“This is one of two severe geomagnetic storms that we have experienced during this current solar cycle,” said Thomas Berger, director of the Space Weather Prediction Center.

The G4 storm is the result of two large eruptions that left the sun on Sunday. Two huge explosions of solar plasma, known as coronal mass ejections, joined up while speeding toward Earth to create a larger solar storm. The active region on the sun that spawned the eruptions is currently rotating out of Earth’s view.

NOAA officials expect that the solar storm should continue for at least the next several hours, but these types of storms are difficult to predict.

Image: Graphic showing where the northern lights are likely visible due to solar storm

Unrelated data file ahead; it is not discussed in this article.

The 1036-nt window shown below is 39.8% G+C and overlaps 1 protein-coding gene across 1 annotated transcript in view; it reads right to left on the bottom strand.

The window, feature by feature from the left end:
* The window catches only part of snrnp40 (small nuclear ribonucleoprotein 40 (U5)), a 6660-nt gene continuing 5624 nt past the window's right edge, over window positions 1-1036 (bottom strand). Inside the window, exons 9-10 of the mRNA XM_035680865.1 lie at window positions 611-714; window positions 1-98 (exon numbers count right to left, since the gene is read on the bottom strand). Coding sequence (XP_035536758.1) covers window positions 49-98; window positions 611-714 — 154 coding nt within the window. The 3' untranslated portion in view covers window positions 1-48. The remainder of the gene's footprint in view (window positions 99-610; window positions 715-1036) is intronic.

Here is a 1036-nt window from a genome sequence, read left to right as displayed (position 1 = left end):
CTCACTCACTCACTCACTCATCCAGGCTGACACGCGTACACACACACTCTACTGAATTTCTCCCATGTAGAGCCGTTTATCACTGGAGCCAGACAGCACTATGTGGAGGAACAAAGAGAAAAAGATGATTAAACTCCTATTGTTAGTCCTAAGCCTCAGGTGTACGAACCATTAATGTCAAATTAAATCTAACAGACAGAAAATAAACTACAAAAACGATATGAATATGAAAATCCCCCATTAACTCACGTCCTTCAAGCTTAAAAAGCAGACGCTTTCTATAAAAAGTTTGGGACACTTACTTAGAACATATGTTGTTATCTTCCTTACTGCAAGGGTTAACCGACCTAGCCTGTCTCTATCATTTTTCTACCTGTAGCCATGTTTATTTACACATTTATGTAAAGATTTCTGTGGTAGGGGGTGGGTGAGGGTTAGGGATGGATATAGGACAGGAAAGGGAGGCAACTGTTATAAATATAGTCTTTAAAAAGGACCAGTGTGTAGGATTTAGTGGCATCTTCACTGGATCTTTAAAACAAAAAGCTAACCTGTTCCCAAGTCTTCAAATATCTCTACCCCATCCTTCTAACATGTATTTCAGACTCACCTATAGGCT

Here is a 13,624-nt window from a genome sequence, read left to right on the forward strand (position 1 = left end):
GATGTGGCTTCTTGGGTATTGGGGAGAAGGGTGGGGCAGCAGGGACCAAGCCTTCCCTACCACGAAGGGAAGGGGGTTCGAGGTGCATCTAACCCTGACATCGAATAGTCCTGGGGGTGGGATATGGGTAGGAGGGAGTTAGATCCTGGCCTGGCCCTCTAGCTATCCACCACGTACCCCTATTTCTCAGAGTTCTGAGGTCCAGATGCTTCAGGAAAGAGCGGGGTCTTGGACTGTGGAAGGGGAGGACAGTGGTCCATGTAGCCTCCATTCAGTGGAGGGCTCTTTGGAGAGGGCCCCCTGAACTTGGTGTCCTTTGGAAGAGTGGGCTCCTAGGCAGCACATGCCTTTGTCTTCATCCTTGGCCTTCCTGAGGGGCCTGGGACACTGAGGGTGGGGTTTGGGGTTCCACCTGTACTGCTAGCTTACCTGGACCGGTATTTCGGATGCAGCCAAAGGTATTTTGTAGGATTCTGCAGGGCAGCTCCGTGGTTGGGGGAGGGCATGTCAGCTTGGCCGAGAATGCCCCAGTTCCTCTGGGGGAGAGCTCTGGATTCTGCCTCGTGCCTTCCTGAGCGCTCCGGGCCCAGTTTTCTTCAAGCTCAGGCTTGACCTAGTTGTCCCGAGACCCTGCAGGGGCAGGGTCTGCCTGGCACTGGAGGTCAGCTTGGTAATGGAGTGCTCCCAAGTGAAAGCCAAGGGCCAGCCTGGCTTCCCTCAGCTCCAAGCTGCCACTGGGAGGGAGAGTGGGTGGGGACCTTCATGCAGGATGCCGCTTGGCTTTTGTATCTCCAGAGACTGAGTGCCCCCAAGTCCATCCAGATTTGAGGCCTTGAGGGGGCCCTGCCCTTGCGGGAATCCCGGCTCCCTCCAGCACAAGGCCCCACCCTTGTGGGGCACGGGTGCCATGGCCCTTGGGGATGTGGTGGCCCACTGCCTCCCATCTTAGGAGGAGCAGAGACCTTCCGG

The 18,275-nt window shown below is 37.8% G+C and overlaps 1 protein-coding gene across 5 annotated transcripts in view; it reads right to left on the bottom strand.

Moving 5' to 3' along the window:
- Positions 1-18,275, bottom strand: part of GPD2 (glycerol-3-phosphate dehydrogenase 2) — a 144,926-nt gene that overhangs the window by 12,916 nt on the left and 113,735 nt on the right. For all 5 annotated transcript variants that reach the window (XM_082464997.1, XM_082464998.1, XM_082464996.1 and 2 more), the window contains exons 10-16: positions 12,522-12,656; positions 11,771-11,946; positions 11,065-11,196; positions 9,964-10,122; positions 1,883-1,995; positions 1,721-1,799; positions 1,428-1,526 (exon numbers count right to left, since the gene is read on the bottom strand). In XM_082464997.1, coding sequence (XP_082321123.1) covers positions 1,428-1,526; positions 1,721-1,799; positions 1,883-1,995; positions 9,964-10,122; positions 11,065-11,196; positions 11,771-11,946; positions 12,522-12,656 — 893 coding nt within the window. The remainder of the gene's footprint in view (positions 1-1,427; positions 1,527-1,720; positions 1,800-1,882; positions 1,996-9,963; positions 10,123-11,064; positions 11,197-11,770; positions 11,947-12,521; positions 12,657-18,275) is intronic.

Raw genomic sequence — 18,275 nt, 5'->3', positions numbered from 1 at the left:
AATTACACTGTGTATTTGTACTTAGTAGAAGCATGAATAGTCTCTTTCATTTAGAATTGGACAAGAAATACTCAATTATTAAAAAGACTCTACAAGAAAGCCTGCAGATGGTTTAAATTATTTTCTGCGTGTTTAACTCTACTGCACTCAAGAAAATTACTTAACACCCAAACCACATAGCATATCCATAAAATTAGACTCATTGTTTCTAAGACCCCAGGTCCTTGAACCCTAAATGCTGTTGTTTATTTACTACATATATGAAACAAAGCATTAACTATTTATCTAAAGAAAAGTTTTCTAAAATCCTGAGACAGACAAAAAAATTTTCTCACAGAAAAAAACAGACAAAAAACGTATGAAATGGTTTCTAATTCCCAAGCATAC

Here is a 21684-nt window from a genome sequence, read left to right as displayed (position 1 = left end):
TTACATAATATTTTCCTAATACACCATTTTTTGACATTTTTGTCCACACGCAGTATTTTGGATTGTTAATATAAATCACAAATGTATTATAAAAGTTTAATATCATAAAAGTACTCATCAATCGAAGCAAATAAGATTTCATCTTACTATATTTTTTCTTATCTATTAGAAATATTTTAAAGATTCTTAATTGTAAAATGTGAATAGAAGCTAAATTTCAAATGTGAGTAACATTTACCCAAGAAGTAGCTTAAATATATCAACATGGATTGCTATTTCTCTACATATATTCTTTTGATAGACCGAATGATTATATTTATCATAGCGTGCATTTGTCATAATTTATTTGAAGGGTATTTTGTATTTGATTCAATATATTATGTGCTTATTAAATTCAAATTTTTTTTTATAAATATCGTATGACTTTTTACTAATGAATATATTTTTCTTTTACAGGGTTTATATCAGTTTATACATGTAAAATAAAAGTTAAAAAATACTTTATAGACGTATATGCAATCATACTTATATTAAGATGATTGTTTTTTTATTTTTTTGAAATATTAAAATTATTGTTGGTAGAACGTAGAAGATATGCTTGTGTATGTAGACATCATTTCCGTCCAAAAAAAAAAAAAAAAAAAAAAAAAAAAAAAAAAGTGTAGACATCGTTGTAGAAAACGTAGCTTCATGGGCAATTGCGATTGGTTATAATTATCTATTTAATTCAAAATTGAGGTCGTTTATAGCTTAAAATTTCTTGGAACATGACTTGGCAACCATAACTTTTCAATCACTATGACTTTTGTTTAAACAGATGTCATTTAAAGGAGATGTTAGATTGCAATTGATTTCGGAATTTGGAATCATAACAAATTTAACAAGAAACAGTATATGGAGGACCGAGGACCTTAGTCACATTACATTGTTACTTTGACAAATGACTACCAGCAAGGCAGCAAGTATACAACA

NOAA / Ovation
A computer-generated graphic from the National Oceanic and Atmospheric Administration’s Space Weather Prediction Center shows the region where northern lights are expected to be seen due to a strong geomagnetic storm that swept past Earth on Tuesday. The colors correspond to the probability of seeing the auroral lights.

If the storm does continue, it’s possible that people in northern Europe will have a great view of auroras tonight. United States stargazers might also be able to see the light show when darkness falls, assuming the storm continues.

Some skywatchers have already reported amazing views of the northern lights.

“We have heard of some very vivid sightings of aurora before the sun rose today,” Brent Gordon, the Space Weather Prediction Center’s space weather services branch chief, said during the teleconference. “Aurora sightings were mainly confined to the northern tier of the United States — Minnesota, Wisconsin, both North and South Dakota as well as Washington state … and of course Alaska as well.”